Technology: The essential part of a DJ set up

What is a disk jockey (DJ)? The first image that may pop into your mind is that of an individual with large headphones on their head. You’re not wrong, many DJs often have large headphones accompanied by huge bags full of CDs or vinyls records. As glamorous or exciting a DJ’s life may be, it can be a difficult and tedious task. The time spent preparing for sets and gigs, finding vinyls and burning CDs can demotivate and discourage many people. Although as the technologies continue to improve, the need for these large bags, countless CDs and hours of CD burning have all but disappeared.

As a DJ myself, technology (in particular digital vinyl systems) has changed my approach to DJ’ing and has become an essential part of my set up.

I just didn’t want to accept it at the time.

A standard DJ set up

The Journey Begins

My origin story starts of with me in my friend’s garage. I had known him for roughly 3–4 months and he had invited me over one day to see his DJ equipment. He simply said to me;

“You might as well become a DJ.”

That was all it took to get me hooked.

Sorry if you were expecting a heartbreaking story full of action, drama and a potential love interest, my origin story is nothing like that of a superhero.

I never really stopped to think what becoming a DJ would entail, I was under the assumption that I would be the greatest of all time and master the craft in no time flat. This was certainly not the case.

I was in store for many sleepless nights and hours of burning CDs. I’ve always been one for hard work, I went from spending my evenings playing games to arranging music and practising. Truth be told I thought of myself as a pretty good DJ.

In actual fact I wasn’t that good.


At the time I used equipment which I thought was fairly cutting edge. This consisted of:

  • 2x Denon DJ DNS1200 Media Players
  • Numark DXM-09 Mixer
  • Sennheiser Headphones
  • 2x KRK Rokit 4

If you look at the set up it’s nothing too spectacular but it did the job, being able to use the equipment effectively was a different story. I spent a lot of years learning how to mix songs and use this set up properly (I replaced much of the equipment due to poor maintenance and technical issues). I got to a point where I felt very confident in my abilities.

“I can play anywhere.”

Over time I kept hearing a name whilst at bookings and gigs, it was a name I never wanted to acknowledge or associate myself with. That name was Serato.

For those who don’t know Serato are a software company who specialise in creating performance tools for DJs. These enable users to manipulate audio files in variety of ways from the comfort of a laptop or computer whilst using, a turntable-like interface such and DJ controllers, DJ decks and vinyl players i.e a DVS (Digital Vinyl System).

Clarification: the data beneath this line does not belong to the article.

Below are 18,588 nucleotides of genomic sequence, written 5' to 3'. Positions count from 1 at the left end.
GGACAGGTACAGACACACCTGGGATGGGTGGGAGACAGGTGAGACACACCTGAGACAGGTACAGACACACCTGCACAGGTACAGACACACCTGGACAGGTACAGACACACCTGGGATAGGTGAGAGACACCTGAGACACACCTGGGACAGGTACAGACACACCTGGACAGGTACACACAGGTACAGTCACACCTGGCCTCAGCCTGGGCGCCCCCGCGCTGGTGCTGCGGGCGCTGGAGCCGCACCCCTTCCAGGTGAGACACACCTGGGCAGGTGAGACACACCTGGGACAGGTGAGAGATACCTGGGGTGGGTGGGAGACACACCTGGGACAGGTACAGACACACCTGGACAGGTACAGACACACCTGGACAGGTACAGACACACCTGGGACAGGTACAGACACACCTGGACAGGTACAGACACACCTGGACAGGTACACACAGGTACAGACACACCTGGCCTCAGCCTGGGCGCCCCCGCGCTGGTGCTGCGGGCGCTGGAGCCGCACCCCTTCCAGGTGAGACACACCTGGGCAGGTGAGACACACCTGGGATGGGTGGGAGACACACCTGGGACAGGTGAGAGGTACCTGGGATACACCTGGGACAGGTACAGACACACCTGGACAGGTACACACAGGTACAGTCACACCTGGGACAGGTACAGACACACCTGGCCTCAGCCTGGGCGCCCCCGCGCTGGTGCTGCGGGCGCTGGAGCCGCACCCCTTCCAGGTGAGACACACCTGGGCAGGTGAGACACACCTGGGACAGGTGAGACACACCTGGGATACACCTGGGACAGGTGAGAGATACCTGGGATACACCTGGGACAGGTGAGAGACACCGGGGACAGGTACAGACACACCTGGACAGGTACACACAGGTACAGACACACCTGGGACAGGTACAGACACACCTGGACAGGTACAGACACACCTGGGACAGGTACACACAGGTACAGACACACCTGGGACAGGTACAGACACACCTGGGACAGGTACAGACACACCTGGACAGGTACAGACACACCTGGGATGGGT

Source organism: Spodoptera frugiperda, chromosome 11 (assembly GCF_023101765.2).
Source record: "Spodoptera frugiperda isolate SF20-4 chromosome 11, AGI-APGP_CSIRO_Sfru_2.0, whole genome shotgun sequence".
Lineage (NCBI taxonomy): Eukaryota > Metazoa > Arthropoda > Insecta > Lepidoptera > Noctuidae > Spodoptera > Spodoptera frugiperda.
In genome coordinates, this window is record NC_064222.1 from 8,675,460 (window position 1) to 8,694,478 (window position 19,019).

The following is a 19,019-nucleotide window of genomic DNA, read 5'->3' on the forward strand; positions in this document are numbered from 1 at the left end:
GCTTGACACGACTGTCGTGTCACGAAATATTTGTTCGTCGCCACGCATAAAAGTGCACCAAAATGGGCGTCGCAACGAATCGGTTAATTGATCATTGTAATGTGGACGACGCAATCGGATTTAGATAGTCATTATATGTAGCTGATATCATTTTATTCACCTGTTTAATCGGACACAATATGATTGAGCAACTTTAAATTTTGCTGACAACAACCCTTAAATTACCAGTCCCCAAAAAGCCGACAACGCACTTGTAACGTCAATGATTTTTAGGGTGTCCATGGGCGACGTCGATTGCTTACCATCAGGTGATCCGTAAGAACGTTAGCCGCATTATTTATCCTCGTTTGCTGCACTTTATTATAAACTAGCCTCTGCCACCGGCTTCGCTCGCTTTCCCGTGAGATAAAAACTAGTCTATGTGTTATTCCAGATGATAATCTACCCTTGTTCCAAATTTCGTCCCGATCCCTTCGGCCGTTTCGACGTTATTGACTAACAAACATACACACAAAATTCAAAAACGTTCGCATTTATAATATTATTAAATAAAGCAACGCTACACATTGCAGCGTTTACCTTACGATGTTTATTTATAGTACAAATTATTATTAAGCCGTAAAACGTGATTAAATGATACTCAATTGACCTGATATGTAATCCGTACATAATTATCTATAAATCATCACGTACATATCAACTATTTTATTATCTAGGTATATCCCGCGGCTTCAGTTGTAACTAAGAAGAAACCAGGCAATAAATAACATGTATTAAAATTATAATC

This innovation in technology has improved the quality and standard of DJ mixes and performances.

With their flagship vinyl emulation software Serato DJ, users gain access to their entire music library, granting greater control and opening new doors to DJs coming from the ‘traditional’ use of CDs and vinyls.


Love vs Hate

Now my initial concerns with systems like Serato were;

“The computer is doing all the work, you’re not really mixing.”

“How can you mix that so fast? It’s not right.”

“Serato is for those DJs that are lazy.”

I had come from a times of mixing with CDs, where I put in my blood, sweat and tears into learning how to mix. In some cases actual sweat, these booking tend to get very hot. Then out of nowhere comes DJ So & So mixing in half the time claiming to be the next DJ EZ (Never heard of him? Have a look at this YouTube link and thank me later).

I didn’t understand why people in the DJ community were flocking to this new style of mixing, it just seemed like a losing battle, a sort of out with the old in with the new scenario. Soon found myself stuck in the past, arriving at bookings with my large bag full of CDs, while my Serato counterpart would arrive with a easy to carry Apple MacBook and a small piece of hardware called a Rane SL2 (used to connect the Serato DJ to the DJ decks and the mixer).

I had a tough tough decision to make, stick to CDs or jump onto Serato.

I chose the latter.

I asked a friend who had Serato to give me a lesson. This felt like me learning the craft all over again, I hated to be quite honest but nothing in life comes easy so I kept at it. It wasn’t until I used Serato for the first time live that I realised something;

“This is pretty amazing.”

I just had my eureka moment.


Accepting the truth

I had to face the hard facts, Serato really did make my life a lot easier. When I got the money together I bought myself a fancy Apple MacBook Pro and a Rane SL2. All of my issues and concerns were absolute nonsense, I was too stubborn and set in my ways that I couldn’t see how this new piece of tech could help me improve as a DJ.

Whilst writing the article I often laughed as I looked back on how narrow-minded I was. But I can happily say, since I started using Serato I don’t think i’ve burnt another CD since.

Being a DJ doesn’t have to mean carrying CDs or a slim laptop. Being a DJ to me means providing the best experience for your audience regardless of what equipment you use.

The technology available has made it easier for anyone to pick up DJ’ing as a hobby or even a career. Sure if I had Serato back when I started, my journey would be somewhat different. But I am grateful I had the chance to start off with CDs and I encourage anyone to give it a go.

It really has become quite easy.